High-dose statins may be risky, but the risk might be worth it, especially for Lipitor users. Or so suggests a new study, which found that high doses of statin meds may boost the risk of developing diabetes. The diabetes study found that at high doses, Pfizer's Lipitor was better than generic Zocor at preventing heart attacks, prompting researchers to advise patients to switch drugs.
First, the not-so-great news for statins. The researchers analyzed data from five different studies covering 32,752 patients treated with high and moderate doses of the cholesterol drugs. Over that time frame, high doses were associated with a 12 percent increased risk of developing diabetes. But the heart benefits outweigh the overall risks, the researchers said, suggesting that patients using high doses of statins should be screened regularly for diabetes.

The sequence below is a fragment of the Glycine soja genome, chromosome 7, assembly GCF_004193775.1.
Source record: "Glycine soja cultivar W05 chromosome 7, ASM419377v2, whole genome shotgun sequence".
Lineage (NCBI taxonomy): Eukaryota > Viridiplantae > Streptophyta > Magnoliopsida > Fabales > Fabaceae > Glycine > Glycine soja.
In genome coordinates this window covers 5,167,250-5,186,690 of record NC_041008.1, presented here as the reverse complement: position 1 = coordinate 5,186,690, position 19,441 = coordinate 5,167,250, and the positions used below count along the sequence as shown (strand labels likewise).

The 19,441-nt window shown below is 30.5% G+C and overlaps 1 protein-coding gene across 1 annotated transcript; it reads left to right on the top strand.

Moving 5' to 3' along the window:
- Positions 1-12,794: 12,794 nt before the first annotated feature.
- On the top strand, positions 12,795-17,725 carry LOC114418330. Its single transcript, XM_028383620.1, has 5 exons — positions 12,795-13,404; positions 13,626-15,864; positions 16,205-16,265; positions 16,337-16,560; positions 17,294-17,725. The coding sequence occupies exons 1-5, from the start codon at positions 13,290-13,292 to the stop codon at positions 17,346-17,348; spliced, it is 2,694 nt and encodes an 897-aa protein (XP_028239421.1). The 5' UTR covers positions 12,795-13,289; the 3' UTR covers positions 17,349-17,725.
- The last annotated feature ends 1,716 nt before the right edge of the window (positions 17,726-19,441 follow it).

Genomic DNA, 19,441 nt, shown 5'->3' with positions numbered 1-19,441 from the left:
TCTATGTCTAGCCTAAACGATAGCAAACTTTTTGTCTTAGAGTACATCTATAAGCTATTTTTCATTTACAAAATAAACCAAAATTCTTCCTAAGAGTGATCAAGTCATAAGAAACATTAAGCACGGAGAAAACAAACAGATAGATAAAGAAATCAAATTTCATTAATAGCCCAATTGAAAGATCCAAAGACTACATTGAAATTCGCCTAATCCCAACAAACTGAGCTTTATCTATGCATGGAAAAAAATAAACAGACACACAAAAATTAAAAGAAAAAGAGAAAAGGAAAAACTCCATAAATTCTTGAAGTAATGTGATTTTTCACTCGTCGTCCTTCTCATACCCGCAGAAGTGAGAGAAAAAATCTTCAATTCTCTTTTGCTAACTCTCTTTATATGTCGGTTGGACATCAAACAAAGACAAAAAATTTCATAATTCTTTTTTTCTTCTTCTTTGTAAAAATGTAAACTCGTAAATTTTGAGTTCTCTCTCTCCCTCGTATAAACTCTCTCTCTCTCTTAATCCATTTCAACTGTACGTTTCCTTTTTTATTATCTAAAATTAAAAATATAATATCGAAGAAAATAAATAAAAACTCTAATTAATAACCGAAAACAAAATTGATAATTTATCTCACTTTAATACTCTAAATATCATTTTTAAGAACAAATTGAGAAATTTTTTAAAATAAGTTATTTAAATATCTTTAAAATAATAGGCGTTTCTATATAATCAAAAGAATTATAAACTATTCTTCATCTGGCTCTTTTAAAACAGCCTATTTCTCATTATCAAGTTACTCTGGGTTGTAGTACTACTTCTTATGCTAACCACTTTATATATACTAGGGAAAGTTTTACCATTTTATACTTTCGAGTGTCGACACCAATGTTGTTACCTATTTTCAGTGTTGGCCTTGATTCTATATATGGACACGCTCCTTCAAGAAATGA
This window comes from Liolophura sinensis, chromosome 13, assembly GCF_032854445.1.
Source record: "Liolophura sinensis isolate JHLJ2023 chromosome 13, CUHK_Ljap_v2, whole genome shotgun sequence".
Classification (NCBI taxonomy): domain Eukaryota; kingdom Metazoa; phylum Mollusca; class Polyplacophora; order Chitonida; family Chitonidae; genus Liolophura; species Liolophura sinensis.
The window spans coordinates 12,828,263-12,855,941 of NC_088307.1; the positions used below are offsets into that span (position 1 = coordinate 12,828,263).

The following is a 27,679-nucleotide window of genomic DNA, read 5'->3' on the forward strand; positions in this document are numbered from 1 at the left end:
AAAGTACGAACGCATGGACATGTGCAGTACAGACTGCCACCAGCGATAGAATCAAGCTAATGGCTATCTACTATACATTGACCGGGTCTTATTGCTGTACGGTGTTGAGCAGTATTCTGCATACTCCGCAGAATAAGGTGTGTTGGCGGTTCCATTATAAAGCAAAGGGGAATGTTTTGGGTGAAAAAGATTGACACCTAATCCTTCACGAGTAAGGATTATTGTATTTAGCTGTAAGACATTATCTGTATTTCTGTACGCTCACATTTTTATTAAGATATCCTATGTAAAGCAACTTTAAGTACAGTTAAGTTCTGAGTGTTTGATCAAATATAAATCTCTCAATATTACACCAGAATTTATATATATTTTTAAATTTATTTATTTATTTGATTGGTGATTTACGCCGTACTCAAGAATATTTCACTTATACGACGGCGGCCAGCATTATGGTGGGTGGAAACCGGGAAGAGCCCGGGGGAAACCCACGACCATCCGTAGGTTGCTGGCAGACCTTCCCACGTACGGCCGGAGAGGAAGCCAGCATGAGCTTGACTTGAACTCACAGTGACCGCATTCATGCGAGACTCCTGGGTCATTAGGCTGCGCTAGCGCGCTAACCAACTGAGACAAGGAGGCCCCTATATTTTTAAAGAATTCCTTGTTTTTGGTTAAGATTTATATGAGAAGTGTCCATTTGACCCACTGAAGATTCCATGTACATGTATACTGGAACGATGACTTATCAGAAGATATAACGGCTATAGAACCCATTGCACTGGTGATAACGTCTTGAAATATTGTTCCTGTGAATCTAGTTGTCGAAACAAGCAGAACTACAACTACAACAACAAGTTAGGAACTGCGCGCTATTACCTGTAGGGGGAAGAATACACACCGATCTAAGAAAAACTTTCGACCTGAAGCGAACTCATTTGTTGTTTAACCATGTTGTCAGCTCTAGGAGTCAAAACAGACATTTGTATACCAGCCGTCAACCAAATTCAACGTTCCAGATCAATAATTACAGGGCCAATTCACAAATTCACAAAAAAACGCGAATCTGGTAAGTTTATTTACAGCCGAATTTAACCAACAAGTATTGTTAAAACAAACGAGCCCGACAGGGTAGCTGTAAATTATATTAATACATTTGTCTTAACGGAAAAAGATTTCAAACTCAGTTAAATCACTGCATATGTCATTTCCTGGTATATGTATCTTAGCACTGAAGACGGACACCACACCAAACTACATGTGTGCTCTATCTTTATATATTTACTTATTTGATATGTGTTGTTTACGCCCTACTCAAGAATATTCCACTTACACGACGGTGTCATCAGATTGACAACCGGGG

Still, it's another knock against high doses of statins; just last week FDA highlighted that high doses are associated with a muscle disorder. The risk is highest among simvastatin/Zocor users, so the agency recommended that it shouldn't be used at high doses unless low doses are tolerated without any muscle problems for a full year.
But there's a hidden nugget in the new study. Among patients using high doses, Lipitor cut the risk of heart attacks and strokes by 22 percent, compared with a 5 percent reduction in heart risk among those who took simvastatin, the study's lead author said. "The net benefit of simvastatin is clearly very low and patients on simvastatin 80 mg should be moved to atorvastatin 80 mg instead," lead author Kausik Ray told Reuters. "I don't think we can wait for loss of (Lipitor's) patent to stop using simvastatin 80 mg."
- read the Reuters story